Time to put memories of 2000 defense to rest

December 27, 2004|By MIKE PRESTON

PITTSBURGH -- The Ravens should make it official and ban any comparisons between their current defense and the record-setting group of 2000.

If you mention the C-word, you should have to run extra sprints or pay a heavy fine. Worse yet, make the culprit sit through an instructional film five times on how to kill a quarterback's career (produced by Brian Billick and Matt Cavanaugh).

This 2000 mess keeps getting the Ravens in trouble, and out of the playoffs. They're stuck in that time warp, with those blueprints of winning a Super Bowl.

It went something like this: Great defense, good special teams and conservative, run-oriented offenses equal Super Bowl title.

The Ravens thought they had another great defense for 2004, which is why Billick started rookie Kyle Boller last season to gain valuable experience. It's also one of the reasons they didn't bring in athletic offensive linemen during the past offseason.

It hasn't worked. This defense isn't great, not even in the same solar system as the 2000 Ravens. As a matter of fact, this group isn't even good anymore, not after another second-half meltdown in a 20-7 loss to the Pittsburgh Steelers yesterday at Heinz Field.

The defense can't stop the run or big pass plays. When the time has come for the defense to step up, it has gotten stepped on.

It happened on the road in New England and in Indianapolis. It also happened against lowly Cincinnati at home. And then Pittsburgh punched and knocked out the Ravens yesterday. They're still counting in Pittsburgh.

This is a team without a leader. Billick seems to have lost his grip a little on the team, and Ray Lewis isn't commanding the same respect he used to.

"We have been a little up and down," said defensive end Tony Weaver, discussing the season. "There have been times we've been brilliant, and other times we've been up and down. We've underachieved."

You can understand the Ravens' logic. A lot of teams keep the championship formula for years. But the 2000 defense was special, a unit that comes along once in a lifetime.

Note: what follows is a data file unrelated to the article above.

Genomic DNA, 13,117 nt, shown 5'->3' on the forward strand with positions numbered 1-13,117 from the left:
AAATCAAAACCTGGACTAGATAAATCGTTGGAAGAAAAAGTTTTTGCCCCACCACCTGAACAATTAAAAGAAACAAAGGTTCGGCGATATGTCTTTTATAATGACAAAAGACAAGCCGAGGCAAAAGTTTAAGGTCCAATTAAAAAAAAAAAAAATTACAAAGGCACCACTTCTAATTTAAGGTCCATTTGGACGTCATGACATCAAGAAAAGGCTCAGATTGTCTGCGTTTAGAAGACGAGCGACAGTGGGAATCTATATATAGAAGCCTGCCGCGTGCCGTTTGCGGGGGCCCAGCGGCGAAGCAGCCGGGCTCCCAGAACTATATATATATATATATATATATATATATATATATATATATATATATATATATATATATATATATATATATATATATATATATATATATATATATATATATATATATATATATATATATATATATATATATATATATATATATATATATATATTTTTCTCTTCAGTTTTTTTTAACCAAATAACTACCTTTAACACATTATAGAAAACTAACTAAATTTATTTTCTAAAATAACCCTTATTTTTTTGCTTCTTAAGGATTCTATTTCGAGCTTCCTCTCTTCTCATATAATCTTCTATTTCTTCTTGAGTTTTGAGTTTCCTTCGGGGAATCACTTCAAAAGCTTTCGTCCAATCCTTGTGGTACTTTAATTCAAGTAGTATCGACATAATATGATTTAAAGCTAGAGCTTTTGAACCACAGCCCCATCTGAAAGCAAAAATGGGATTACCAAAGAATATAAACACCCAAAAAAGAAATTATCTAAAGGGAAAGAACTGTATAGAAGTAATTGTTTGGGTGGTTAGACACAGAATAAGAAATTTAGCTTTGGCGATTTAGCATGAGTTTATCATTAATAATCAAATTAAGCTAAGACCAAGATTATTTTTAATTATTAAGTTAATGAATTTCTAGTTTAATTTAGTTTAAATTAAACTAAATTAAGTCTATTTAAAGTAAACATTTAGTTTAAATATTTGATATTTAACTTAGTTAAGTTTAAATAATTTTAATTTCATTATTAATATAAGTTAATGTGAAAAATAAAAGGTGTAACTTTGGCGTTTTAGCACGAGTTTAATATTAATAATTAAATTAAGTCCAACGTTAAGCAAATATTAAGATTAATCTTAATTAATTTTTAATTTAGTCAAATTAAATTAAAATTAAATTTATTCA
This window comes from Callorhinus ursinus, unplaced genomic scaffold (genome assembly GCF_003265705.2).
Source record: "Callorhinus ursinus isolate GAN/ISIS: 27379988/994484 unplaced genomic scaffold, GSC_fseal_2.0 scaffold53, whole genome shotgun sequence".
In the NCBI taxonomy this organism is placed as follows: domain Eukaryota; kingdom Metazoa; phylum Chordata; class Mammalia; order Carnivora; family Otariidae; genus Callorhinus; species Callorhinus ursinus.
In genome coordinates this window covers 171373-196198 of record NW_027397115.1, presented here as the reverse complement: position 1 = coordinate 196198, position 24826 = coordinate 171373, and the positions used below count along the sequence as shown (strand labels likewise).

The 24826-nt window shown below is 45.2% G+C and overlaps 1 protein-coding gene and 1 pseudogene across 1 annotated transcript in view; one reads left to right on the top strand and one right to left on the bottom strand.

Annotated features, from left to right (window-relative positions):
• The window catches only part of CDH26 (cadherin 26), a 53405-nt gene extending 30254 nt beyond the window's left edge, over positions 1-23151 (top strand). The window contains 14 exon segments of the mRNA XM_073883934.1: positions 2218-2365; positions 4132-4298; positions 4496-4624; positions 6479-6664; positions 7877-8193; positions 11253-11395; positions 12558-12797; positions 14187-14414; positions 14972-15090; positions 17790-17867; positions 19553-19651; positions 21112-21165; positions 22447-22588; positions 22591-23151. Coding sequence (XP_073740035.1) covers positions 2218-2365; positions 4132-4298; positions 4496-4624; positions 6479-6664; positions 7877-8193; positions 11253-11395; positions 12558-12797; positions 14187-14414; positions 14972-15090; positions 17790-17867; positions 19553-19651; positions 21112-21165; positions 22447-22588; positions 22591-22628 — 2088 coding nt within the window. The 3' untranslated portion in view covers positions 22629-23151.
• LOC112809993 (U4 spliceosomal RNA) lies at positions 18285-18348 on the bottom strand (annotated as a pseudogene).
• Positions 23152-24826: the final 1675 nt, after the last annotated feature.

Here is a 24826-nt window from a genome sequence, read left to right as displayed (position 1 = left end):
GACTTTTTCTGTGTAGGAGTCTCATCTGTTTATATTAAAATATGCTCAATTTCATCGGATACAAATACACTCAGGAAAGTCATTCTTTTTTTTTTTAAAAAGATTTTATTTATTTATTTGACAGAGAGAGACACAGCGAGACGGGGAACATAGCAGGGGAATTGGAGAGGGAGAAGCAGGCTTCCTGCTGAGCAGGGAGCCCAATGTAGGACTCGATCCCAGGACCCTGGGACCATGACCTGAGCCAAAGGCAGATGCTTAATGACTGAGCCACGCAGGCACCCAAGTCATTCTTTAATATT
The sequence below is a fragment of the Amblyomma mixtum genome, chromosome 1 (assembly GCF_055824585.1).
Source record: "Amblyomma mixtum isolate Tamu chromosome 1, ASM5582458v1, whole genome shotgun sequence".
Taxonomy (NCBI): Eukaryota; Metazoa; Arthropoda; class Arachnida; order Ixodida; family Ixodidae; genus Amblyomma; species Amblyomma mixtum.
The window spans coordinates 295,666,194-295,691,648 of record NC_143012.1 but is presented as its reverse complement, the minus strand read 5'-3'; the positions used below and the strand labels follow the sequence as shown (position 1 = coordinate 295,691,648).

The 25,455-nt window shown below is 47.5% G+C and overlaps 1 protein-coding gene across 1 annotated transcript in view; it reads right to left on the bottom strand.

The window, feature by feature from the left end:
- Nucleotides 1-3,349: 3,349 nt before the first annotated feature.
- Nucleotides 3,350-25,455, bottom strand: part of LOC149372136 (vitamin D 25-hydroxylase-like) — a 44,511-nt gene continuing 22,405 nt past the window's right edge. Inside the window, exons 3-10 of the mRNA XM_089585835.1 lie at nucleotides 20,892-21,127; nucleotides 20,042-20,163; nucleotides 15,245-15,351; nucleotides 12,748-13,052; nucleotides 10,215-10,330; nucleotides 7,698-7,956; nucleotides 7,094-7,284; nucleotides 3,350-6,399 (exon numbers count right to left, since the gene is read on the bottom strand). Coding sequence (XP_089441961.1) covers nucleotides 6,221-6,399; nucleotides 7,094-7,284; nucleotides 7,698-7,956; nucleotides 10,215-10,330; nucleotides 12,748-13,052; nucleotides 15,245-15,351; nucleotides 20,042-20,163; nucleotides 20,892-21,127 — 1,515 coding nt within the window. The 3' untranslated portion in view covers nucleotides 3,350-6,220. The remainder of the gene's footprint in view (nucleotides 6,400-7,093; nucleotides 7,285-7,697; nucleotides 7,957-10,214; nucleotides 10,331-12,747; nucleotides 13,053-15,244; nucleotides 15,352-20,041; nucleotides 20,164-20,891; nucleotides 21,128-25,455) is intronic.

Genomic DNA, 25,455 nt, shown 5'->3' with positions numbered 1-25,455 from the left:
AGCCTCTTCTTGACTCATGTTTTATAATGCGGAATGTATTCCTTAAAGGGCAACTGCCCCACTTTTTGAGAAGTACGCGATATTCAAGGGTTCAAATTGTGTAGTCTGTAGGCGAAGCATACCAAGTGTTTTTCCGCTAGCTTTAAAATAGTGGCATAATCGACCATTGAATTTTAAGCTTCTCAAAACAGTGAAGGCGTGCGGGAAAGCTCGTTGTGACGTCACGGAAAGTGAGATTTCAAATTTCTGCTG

The Ravens have invested a lot of money in defensive players since Billick became coach in 1999, but it's time to find some balance or get more dominating defensive players. This defense is good enough to win most games, but not good enough to win against good teams without some help from the offense.

In 2000, the Ravens were in a 4-3 defense, and Lewis could roam the field at middle linebacker because of the two heavyweights in front of him, tackles Tony Siragusa and Sam Adams.

Where were those two sumo wrestlers yesterday?

Pittsburgh rushed for 183 yards, 117 by halfback Jerome Bettis. The Ravens were in the game until the start of the third quarter, when Pittsburgh opened up with a relentless, demoralizing, humiliating 14-play (12 of them running), 71-yard touchdown drive that used up nearly nine minutes and gave the Steelers a 17-7 lead.

Where were Pro Bowl linebackers Lewis and Terrell Suggs? Where were defensive linemen Kelly Gregg, Marques Douglas and Weaver?

On "skates," as the old expression goes.

"We have to respond better in those circumstances," Billick said.

The Ravens failed to respond to anything. With Pittsburgh ahead 17-7 and faced with third-and-eight at its 37-yard line with 6:15 left in the game, running back Verron Haynes ran up the middle on a draw for 14 yards. About two minutes later, on third-and-three at the Ravens' 42, Bettis ran off left tackle for 6 yards.

First down.

It was downright embarrassing. You saw it coming earlier in the game when the Steelers went for it on fourth-and-two from the Ravens' 32 with 3:13 remaining in the half and leading only 10-7. Forget the result (the Steelers failed to convert), it just let the Ravens know what Pittsburgh thought of them before and after the game.

Here's fullback Dan Kreider on Lewis' 13-tackle performance: "He was making a lot of tackles 4 and 5 yards down the field, and fortunately, that was good for us."

Here's Kreider on some of the Ravens' missed tackles against Bettis: "It's great being a fullback in this offense and watching guys miss him. There are times when guys miss him because they're trying not to tackle him."

The Ravens' pass defense wasn't as poor, but there were gaping holes, especially in the middle. Plaxico Burress had three catches for 97 yards, including a long of 36 (for a touchdown). Antwaan Randle El had three catches for 55 yards including one of 33, and tight end Jerame Tuman had a 24-yarder.

"A lot of missed tackles, and we didn't match the physical part as well," said Ravens defensive coordinator Mike Nolan.

That didn't happen in 2000 because Lewis and outside linebacker Peter Boulware were better players. Douglas and Weaver are small compared with Siragusa and Adams, and can't generate a pass rush like ends Michael McCrary and Rob Burnett did.

Ravens cornerbacks Chris McAlister and Duane Starks were a hot tandem in the 2000 stretch run, but McAlister and fellow cornerback Gary Baxter aren't in the same class.

It has been unfair to put that kind of pressure on this defense, and the Ravens need to make some alterations to the blueprint. The year 2000 was an aberration. This current group has been hearing about the 2000 unit since the 2001 season. The players are tired of it. It's time to put it to rest.

"Every time a great boxer comes out, if they compare him to Muhammad Ali, he will never make it to the podium," said cornerback Corey Fuller. "A lot of comparisons that we throw out around here need to be stopped."

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